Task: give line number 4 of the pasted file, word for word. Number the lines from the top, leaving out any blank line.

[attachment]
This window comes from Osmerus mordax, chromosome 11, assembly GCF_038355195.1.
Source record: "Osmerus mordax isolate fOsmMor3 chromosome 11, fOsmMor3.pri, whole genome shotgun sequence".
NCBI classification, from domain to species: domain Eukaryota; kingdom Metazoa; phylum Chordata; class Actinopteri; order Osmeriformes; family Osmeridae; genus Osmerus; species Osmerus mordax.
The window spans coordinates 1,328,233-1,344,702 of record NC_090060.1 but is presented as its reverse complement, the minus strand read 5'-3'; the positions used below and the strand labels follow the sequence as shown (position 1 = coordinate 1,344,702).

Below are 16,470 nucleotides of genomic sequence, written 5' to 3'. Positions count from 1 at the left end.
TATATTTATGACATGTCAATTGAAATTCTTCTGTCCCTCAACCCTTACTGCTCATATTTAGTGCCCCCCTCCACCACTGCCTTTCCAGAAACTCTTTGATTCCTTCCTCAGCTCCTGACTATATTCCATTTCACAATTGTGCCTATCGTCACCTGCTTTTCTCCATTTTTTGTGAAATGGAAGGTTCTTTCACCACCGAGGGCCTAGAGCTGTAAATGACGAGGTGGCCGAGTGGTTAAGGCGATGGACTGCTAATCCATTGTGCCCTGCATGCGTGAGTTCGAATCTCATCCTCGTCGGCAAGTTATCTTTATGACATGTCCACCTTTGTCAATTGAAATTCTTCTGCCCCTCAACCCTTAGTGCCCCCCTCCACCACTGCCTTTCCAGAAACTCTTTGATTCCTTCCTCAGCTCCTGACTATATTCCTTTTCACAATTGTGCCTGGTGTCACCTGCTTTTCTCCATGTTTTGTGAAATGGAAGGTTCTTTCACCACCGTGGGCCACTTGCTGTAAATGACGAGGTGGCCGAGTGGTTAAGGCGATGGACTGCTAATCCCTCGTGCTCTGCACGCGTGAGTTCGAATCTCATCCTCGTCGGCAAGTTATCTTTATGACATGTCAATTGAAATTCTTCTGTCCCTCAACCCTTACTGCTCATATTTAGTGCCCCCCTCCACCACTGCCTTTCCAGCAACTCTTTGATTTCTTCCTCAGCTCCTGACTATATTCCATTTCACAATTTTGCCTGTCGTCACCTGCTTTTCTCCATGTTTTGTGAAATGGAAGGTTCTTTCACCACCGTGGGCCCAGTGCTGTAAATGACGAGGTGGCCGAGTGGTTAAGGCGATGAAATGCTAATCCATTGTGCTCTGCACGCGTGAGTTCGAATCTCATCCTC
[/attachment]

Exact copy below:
The window spans coordinates 1,328,233-1,344,702 of record NC_090060.1 but is presented as its reverse complement, the minus strand read 5'-3'; the positions used below and the strand labels follow the sequence as shown (position 1 = coordinate 1,344,702).